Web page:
The Army is working to fully empower and network the future force through a dispersed, integrated series of “meshed” nodes and “gateway” technologies designed to connect different transport layer formats to one another.
The concept is to accumulate, gather, and organize otherwise disparate pools of incoming sensor data and connect them to one another in real-time. For example, perhaps a radio-frequency signal is bringing in communications data while a GPS receiver is tracking details provided by satellites and computer networks are using common IP standards to exchange data. This is precisely the kind of scenario for which the Army is developing “gateway” technology systems able to “translate” data arriving in different formats and technical configurations. Such a system would then be able to organize, distill, and analyze information streams in relation to one another in real-time.
One such “gateway” artificial intelligence (AI) program now being fast-tracked by the Army is called Rainmaker, a technology aimed at integrating sensor data through a specific “architecture” that is designed to break down barriers and enable interoperability and data sharing through a common technical configuration. Rainmaker, which integrates sensor data, is aligned with an AI-enabled system called Firestorm which pairs sensor and targeting specifics with shooters or weapons systems.
“We have certainly launched out with innovation funds on an AI program called Rainmaker, and it is getting after integrated sensors, and we have launched out already on an acceleration effort with Firestorm, which is linking shooters. This combination of the two allows us to put the entire architecture together that needs to be there to fully sense and fully engage,” Lt. Gen. James Todd, the chief innovation officer at Army Futures Command (AFC), told The National Interest in an interview.
While breakthroughs have been taking place for the last several years, the Army is still quick to refer to its ongoing Project Convergence experiments as a “campaign of learning” exercise. Through these experiences, Army weapons developers are discovering the realm of the possible, refining requirements, and testing the limits of operational use for promising new systems.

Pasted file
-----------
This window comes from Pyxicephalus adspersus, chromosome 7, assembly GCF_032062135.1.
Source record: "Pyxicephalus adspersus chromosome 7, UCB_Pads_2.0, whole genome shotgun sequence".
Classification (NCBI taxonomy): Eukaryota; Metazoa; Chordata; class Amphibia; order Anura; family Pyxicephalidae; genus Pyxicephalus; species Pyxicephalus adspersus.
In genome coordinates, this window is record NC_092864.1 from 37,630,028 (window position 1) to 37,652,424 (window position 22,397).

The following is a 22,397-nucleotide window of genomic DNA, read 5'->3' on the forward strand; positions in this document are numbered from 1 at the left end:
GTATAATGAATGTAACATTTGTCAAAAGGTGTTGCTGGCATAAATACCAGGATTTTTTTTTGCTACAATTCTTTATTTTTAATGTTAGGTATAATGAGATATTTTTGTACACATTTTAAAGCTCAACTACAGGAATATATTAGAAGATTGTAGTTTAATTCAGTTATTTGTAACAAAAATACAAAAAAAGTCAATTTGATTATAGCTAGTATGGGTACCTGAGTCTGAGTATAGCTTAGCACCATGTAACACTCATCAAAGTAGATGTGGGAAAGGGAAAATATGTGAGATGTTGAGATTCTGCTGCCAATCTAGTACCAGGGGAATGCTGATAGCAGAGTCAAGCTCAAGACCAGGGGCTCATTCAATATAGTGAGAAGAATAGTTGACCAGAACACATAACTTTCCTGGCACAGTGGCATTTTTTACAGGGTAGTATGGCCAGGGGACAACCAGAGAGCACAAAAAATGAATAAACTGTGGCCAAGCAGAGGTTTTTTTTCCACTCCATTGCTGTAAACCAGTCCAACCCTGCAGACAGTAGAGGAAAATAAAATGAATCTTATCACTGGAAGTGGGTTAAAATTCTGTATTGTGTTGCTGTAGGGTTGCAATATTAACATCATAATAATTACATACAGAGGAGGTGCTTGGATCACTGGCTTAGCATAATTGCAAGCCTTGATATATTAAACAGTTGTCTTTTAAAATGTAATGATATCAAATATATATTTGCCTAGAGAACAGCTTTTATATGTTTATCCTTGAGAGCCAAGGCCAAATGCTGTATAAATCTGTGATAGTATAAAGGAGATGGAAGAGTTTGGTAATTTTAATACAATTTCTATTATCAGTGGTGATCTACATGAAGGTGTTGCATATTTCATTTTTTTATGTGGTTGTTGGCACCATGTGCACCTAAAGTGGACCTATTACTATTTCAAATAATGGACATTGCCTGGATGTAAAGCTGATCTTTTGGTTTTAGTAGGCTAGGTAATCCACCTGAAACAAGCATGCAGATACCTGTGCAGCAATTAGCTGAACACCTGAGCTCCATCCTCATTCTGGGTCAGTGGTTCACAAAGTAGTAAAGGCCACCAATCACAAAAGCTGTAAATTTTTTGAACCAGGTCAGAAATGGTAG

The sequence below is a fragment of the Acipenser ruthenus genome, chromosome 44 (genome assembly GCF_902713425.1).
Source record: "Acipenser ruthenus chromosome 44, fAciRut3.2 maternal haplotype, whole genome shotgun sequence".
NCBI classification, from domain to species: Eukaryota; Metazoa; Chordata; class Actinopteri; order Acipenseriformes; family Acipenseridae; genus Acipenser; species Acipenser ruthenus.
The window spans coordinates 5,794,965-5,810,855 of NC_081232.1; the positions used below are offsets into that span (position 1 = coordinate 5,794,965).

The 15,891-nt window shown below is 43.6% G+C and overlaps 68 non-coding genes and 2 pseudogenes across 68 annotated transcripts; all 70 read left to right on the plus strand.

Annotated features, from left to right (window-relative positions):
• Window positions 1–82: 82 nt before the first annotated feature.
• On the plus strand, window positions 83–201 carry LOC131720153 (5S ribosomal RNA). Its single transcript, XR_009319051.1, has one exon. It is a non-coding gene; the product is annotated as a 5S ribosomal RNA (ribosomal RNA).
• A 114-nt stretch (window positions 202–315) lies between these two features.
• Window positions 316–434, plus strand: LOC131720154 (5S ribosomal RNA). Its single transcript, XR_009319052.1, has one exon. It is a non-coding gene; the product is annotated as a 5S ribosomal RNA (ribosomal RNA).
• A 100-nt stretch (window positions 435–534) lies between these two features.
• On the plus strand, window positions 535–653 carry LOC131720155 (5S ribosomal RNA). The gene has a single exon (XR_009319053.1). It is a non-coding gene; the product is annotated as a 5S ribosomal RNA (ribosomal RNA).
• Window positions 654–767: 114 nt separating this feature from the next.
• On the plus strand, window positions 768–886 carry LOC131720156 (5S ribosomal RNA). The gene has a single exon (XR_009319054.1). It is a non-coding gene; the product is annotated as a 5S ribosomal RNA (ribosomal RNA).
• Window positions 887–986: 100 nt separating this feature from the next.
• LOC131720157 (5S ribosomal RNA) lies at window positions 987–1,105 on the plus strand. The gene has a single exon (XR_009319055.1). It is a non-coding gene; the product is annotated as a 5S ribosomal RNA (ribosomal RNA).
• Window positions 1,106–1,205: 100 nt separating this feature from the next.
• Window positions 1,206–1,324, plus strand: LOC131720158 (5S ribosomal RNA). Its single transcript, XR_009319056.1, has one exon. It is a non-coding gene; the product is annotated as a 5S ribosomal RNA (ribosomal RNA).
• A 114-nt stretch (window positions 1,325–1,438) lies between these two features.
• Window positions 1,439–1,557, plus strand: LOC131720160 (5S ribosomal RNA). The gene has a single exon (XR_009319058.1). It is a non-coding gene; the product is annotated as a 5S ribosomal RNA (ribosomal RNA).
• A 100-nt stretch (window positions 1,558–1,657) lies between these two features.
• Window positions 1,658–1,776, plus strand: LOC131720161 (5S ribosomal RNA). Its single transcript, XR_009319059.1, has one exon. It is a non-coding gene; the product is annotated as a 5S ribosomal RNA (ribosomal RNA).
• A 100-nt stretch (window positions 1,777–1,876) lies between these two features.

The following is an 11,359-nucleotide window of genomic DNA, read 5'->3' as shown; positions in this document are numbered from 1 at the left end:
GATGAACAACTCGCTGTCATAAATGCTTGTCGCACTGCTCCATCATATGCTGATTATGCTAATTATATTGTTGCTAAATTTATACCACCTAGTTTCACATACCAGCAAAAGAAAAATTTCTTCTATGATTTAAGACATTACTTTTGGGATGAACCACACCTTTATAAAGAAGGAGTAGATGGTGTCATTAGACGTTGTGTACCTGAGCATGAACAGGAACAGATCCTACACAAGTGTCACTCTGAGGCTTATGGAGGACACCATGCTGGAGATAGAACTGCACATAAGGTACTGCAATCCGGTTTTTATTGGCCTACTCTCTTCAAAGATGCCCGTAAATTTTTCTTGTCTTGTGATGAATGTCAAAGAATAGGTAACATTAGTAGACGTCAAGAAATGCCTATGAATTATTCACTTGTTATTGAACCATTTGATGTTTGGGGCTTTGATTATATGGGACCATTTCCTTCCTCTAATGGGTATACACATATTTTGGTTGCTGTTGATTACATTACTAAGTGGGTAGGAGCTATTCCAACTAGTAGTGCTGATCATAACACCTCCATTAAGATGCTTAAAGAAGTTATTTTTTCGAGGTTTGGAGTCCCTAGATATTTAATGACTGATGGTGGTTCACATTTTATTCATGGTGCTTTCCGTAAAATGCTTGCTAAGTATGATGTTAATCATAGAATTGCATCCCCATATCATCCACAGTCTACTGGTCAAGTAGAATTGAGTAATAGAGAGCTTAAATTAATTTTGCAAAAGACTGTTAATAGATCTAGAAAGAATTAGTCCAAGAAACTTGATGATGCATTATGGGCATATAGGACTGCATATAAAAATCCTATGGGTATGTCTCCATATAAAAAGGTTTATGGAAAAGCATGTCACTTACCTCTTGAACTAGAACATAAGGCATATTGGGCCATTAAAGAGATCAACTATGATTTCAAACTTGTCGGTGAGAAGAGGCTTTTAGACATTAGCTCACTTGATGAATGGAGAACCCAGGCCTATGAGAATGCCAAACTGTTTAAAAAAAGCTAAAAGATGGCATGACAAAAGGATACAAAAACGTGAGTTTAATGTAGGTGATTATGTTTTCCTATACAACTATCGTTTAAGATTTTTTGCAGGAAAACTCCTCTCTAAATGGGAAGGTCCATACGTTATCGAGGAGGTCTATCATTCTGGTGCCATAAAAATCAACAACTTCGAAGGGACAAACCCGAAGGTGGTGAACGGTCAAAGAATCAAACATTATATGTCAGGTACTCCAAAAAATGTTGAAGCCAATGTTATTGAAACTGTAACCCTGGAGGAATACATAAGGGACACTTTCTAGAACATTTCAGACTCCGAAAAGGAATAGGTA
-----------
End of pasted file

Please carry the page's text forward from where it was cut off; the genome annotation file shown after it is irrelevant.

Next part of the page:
“Rainmaker is essentially a reference architecture for us to build off of, and continue to evolve off. If we needed an AI architecture for sensors, that’s it, we’ve chosen it. We’ve said that’s what we’re going to use to not only demonstrate research, discover and evolve, but also protect our data. “This whole idea of protection of data is huge. Data is almost everything to us on the future battlefield. Right. It is our eyes and ears. It helps us make decisions. It helps us with targeting and helps us with patient care. It helps us with all kinds of things and so in the sensor arena for us, Rainmaker becomes how we talk to industry, how we talk to researchers, how we operationalize. And so we have a common foundation to work off of,” Todd said.
The idea is to engineer a level of synergy across domains and among different communications technologies such as radios, datalinks, computing, GPS, and other transport layer systems.
“If you fail to do the demonstrations, and if you fail to do the prototyping, then you have a much lower probability of success. And we’ve seen that in the past. But now we’re seeing great success because we are doing the demonstrations here in AFC and forming the early requirements, handing it over to a prototyping effort, and then seeing if it’s worth scaling or not,” Todd said.
Kris Osborn is the defense editor for the National Interest. Osborn previously served at the Pentagon as a Highly Qualified Expert with the Office of the Assistant Secretary of the Army—Acquisition, Logistics & Technology. Osborn has also worked as an anchor and on-air military specialist at national TV networks. He has appeared as a guest military expert on Fox News, MSNBC, The Military Channel, and The History Channel. He also has a Master’s Degree in Comparative Literature from Columbia University.